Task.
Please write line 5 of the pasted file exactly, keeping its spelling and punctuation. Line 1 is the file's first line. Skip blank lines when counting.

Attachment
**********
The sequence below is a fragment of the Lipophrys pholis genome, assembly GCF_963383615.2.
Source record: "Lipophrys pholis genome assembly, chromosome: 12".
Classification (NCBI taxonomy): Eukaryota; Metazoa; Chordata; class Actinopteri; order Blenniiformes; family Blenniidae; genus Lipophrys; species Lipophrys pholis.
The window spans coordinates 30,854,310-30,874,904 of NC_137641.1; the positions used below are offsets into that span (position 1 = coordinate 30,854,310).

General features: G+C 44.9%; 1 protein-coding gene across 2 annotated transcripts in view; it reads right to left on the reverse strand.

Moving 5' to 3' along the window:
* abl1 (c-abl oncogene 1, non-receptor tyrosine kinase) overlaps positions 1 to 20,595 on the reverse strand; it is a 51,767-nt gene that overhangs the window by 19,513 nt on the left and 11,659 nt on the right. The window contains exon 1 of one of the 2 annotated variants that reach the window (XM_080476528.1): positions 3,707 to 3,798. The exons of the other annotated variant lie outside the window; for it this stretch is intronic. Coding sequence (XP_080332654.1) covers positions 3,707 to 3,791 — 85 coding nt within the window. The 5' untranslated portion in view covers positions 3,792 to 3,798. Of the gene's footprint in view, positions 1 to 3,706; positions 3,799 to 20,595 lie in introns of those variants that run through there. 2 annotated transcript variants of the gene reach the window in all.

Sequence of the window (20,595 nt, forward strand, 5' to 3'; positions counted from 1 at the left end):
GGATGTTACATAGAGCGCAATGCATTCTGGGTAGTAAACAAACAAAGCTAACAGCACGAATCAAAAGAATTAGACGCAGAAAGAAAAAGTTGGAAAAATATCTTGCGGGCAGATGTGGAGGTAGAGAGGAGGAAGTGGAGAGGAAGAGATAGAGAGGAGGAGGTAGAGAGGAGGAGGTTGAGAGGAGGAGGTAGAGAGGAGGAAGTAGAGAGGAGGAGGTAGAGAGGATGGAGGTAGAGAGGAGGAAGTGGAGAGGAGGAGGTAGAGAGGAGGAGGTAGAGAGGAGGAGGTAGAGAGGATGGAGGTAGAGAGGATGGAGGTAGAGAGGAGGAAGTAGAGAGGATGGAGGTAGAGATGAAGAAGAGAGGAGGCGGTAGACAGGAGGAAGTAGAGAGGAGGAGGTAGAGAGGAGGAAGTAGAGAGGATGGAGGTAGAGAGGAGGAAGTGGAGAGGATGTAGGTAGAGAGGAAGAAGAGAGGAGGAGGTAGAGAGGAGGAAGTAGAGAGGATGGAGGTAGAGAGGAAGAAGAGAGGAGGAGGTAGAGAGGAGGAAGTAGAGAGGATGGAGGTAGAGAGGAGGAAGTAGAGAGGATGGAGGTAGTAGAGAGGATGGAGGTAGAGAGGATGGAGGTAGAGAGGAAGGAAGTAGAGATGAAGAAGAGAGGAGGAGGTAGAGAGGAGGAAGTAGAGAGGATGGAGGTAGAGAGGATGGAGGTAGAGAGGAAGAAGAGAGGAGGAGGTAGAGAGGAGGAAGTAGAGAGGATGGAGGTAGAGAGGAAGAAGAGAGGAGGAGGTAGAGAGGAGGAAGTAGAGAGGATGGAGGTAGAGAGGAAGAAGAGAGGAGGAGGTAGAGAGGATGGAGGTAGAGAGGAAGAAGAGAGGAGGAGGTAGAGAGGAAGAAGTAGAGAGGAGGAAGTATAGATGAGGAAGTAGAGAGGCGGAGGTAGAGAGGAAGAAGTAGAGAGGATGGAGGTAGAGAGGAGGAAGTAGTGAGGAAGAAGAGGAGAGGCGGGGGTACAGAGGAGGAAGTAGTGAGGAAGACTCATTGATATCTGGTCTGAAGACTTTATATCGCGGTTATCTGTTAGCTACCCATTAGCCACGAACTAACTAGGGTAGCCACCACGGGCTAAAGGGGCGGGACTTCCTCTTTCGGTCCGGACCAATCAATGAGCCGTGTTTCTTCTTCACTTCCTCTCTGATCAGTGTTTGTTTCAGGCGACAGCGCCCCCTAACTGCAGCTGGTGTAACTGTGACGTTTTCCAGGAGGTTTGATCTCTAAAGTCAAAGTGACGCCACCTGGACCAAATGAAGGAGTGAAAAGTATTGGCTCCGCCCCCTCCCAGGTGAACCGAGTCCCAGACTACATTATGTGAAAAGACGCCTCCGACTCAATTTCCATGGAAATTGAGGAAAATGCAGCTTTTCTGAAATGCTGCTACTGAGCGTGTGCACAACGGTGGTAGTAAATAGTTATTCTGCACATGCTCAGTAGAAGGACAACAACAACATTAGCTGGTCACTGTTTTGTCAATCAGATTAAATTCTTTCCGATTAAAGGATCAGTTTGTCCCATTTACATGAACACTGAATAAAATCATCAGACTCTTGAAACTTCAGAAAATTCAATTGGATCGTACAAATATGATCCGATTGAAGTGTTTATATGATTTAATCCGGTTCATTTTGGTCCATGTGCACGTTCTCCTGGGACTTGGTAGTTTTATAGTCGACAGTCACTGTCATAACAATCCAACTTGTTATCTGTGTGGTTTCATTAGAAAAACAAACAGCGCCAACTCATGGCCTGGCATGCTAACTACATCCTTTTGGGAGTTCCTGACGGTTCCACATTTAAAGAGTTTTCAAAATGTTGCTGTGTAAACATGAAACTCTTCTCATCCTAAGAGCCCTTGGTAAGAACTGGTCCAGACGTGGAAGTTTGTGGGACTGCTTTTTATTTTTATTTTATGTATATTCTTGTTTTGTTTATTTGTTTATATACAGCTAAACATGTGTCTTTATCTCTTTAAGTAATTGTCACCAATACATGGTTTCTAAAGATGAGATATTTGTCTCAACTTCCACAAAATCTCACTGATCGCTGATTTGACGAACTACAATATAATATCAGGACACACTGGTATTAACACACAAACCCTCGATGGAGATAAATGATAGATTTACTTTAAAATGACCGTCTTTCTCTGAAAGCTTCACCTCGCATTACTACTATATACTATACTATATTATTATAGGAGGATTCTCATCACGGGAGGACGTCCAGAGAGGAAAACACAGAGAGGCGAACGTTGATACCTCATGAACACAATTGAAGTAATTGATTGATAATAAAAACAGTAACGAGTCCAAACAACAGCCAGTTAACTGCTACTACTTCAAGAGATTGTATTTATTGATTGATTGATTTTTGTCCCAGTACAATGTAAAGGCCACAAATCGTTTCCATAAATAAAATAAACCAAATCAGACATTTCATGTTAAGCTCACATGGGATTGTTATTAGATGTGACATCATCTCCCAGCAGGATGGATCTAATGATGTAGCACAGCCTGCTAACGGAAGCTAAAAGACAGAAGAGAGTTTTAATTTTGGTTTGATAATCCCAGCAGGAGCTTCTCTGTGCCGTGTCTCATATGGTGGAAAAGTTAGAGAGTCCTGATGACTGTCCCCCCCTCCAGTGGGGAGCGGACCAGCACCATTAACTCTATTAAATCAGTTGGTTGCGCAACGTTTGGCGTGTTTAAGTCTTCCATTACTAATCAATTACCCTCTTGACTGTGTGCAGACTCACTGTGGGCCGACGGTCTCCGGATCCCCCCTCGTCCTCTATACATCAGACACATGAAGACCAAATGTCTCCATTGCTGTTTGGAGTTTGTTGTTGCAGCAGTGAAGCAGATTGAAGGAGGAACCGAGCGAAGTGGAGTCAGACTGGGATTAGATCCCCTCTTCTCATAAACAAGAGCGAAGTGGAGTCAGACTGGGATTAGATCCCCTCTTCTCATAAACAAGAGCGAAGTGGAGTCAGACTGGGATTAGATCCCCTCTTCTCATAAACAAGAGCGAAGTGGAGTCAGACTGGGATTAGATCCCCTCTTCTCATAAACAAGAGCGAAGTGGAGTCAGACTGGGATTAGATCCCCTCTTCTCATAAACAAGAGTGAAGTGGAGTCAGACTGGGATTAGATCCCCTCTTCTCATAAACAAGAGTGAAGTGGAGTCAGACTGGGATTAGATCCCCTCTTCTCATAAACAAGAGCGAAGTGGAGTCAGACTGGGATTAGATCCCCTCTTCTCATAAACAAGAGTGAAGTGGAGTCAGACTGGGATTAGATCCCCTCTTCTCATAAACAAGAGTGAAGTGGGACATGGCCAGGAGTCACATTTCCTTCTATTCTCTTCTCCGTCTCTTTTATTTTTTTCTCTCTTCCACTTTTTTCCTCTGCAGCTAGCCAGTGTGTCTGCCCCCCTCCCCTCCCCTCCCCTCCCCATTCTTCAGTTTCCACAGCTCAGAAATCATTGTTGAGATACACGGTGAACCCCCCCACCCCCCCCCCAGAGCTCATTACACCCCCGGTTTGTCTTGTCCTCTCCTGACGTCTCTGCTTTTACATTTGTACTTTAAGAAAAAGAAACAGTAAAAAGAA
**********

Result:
General features: G+C 44.9%; 1 protein-coding gene across 2 annotated transcripts in view; it reads right to left on the reverse strand.